The Drynski Family

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Story of Rescue - The Drynski Family

During the Nazi occupation, Anna and Tadeusz Dryński lived with Romuald Spasowski, a son from Anna’s first marriage, in Willa Róża in Milanówek, near Warsaw. Around fourteen Jews found a hiding place in the Dryński home.

”During the entire period of the occupation, the home of the Dryński family at 17 Piasta street was always full of Jewish people. (…) With immense dedication and with no self-interest whatever, Mrs Dryńska gave shelter to the homeless and to those being hunted down. (…) She created a family atmosphere for them, under terrible circumstances”, recalls Stefania Beylin who, for a certain period during the occupation, lived in Milanówek.

Between March and June 1942, Romuald Spasowski, together with Bronisław Buras, built three hiding places for people who were waiting for false identity papers.The number of residents in their home had to correspond with the number of available beds. The biggest hiding place, designed to hold  ten people,was located under the floor of one of the rooms. It was supplied with electricity and ventilation. It was disguised by a table and a low ledge which hid the entrance. Romuald systematically covered the floor with napthalene so that, during a search, the dogs would become disorientated and would not discover the people hiding under the floor. The other two hiding places were in the attic and in the garden.

There were moments of danger. One day, Marysia Buras received a letter. Her husband was working with Tadeusz Dryński in a workshop. When he returned, he found his wife unconscious, lying on the floor. Someone had anonymously described how, one week earlier, the Germans had shot all the residents of a house in Wołomin where Marysia’s mother was hiding. It was meant to be a lesson for others who had decided to hide Jews. Following this event, Marysia fell into a deep depression. One day, she left the house without saying a word to anyone.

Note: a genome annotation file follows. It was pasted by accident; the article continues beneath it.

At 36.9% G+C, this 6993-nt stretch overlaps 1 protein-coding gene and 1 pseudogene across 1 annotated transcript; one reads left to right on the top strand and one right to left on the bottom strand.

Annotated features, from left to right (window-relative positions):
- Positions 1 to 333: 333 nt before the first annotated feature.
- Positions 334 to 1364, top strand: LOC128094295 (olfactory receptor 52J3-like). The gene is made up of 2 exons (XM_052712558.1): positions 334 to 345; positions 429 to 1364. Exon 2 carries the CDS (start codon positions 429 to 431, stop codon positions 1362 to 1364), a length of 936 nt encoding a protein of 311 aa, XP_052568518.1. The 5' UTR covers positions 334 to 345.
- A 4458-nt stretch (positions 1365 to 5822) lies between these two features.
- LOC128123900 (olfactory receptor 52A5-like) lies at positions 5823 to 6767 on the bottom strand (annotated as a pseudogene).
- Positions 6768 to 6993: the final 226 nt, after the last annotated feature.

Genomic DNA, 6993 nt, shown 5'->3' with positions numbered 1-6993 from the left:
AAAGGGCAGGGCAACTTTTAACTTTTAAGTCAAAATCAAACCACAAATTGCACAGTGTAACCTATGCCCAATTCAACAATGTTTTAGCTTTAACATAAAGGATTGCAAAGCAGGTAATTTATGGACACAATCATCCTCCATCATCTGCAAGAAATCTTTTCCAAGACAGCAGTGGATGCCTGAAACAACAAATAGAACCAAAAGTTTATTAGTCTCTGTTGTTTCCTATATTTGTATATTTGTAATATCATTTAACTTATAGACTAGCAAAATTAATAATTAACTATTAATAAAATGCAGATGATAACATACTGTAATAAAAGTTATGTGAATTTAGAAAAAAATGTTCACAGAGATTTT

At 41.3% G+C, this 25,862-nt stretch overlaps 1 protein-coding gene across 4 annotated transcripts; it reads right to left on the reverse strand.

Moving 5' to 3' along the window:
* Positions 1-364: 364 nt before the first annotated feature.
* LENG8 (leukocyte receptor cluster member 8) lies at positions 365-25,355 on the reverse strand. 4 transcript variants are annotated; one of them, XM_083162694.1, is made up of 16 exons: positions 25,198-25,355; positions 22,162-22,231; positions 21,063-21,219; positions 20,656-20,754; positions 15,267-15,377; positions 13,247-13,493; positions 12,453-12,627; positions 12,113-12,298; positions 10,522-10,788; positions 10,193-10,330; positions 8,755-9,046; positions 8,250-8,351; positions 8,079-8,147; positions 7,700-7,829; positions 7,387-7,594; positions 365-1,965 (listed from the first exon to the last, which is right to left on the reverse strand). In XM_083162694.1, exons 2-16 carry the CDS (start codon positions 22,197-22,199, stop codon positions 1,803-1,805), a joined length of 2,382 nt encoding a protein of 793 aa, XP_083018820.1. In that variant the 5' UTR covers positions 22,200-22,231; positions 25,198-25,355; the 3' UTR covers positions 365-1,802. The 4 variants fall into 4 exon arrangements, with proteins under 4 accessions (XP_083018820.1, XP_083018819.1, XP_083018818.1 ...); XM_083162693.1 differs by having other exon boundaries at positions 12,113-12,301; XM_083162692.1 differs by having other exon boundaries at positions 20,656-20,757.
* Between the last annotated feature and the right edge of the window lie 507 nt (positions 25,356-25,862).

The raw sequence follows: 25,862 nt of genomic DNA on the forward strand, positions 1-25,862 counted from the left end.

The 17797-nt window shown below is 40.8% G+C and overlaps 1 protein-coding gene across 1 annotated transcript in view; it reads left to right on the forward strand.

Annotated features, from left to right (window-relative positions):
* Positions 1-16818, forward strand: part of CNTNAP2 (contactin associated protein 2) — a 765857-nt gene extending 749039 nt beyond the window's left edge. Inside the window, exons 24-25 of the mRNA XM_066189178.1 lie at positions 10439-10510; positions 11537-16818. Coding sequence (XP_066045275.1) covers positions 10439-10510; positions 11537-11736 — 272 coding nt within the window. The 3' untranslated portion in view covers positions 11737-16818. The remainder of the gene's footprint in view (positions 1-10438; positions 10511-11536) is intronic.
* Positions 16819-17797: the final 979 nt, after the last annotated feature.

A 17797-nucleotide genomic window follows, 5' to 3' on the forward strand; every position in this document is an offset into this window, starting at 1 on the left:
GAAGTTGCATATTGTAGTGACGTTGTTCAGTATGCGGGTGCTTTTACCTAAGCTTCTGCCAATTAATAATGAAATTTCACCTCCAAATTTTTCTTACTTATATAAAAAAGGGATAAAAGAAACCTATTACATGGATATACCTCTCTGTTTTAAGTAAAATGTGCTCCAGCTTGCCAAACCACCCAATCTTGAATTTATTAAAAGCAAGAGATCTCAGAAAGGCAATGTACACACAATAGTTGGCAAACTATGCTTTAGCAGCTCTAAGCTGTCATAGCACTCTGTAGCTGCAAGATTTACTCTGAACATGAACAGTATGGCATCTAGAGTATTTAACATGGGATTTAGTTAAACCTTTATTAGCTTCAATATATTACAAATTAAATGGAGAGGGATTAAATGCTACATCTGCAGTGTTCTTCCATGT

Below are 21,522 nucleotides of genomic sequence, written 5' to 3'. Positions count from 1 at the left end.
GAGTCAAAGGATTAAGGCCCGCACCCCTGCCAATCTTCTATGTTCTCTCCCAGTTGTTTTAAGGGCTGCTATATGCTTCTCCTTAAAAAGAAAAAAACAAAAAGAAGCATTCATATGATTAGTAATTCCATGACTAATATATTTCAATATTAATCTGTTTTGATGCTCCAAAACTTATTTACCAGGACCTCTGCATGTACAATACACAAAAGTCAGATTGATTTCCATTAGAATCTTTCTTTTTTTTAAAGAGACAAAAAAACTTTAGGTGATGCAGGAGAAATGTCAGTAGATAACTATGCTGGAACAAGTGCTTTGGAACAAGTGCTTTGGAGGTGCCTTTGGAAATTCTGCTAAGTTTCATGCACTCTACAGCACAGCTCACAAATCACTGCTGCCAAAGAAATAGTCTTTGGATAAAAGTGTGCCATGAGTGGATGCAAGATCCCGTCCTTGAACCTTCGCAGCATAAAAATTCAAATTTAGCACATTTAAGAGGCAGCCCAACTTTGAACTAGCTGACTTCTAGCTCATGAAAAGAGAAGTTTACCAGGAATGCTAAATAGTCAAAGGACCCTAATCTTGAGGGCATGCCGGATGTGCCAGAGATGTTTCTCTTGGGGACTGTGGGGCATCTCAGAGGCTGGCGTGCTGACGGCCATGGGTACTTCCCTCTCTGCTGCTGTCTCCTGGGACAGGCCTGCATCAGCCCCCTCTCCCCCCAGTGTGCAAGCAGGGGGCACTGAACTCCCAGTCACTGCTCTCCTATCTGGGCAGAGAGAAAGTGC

Romuald, together with Marysa’s husband, Bronisław, decided to search for her. As they passed the railwayman’s house, they caught sight of Marysia through the window. She was being interrogated by two uniformed Germans. ”We need to take them by surprise. We’ll pretend to be Germans”, said Romuald, after which both men charged inside shouting ”Heil Hitler! Wo ist diese Judin?  (Where is this Jewess?)”. Romuald grabbed Marysia and quickly rushed her outside. As they quickly walked away, they could hear curses in German coming from behind them. The danger had passed.

All those who were hidden in Willa Róża survived the War, after which some emigrated overseas, while others remained in Poland. Anna Dryńska was honoured with the title of ”Righteous Among the Nations” on the 28th June 1984. 

Other Stories of Rescue in the Area

Bibliography

  • Archiwum Zydowskiego Instytutu Historycznego, 349 , 288
  • Gutman Israel red. nacz., Księga Sprawiedliwych wśród Narodów Świata, Ratujący Żydów podczas Holocaustu, Kraków 2009
  • Romuald Spasowski, The Liberation of One, San Diego - New York - London